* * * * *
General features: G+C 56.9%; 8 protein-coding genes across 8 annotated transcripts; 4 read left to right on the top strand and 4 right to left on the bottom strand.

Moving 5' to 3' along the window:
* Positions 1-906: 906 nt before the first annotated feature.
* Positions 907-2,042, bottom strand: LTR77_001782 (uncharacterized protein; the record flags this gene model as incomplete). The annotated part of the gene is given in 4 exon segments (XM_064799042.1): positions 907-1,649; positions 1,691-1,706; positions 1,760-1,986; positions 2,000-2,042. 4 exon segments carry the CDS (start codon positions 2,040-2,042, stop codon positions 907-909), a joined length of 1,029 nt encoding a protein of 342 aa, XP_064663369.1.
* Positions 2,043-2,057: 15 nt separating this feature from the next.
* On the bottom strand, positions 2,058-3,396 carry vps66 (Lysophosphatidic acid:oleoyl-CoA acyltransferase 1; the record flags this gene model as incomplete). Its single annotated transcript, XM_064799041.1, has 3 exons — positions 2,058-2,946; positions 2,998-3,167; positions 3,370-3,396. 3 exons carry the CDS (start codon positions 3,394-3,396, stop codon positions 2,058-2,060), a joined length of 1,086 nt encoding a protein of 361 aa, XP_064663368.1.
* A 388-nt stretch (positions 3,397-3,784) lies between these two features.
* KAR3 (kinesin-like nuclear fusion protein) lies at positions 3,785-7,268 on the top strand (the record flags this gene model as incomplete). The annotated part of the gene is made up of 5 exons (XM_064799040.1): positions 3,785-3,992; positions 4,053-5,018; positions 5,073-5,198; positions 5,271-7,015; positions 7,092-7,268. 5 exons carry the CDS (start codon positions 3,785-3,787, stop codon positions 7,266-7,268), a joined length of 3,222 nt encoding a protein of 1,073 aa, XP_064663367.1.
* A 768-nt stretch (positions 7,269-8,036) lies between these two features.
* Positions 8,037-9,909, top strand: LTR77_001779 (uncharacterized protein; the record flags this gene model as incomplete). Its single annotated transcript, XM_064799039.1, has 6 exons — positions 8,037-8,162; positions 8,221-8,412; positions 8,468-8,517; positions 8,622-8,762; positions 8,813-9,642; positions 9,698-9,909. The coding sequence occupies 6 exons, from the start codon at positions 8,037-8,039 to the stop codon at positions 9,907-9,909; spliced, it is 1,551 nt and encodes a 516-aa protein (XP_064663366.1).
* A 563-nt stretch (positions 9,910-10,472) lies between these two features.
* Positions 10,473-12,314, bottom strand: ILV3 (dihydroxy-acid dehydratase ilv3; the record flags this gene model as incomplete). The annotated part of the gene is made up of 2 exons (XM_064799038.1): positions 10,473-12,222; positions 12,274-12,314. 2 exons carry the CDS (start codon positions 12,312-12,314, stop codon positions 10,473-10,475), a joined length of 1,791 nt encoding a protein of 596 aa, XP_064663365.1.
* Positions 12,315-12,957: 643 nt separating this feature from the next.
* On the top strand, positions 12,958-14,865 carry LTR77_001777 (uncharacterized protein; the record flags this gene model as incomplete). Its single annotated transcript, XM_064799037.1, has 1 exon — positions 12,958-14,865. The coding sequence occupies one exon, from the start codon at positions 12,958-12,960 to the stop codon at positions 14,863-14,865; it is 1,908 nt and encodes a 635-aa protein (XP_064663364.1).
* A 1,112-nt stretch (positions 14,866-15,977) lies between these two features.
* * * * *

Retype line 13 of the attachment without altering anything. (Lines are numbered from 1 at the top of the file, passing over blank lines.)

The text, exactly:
* Positions 12,315-12,957: 643 nt separating this feature from the next.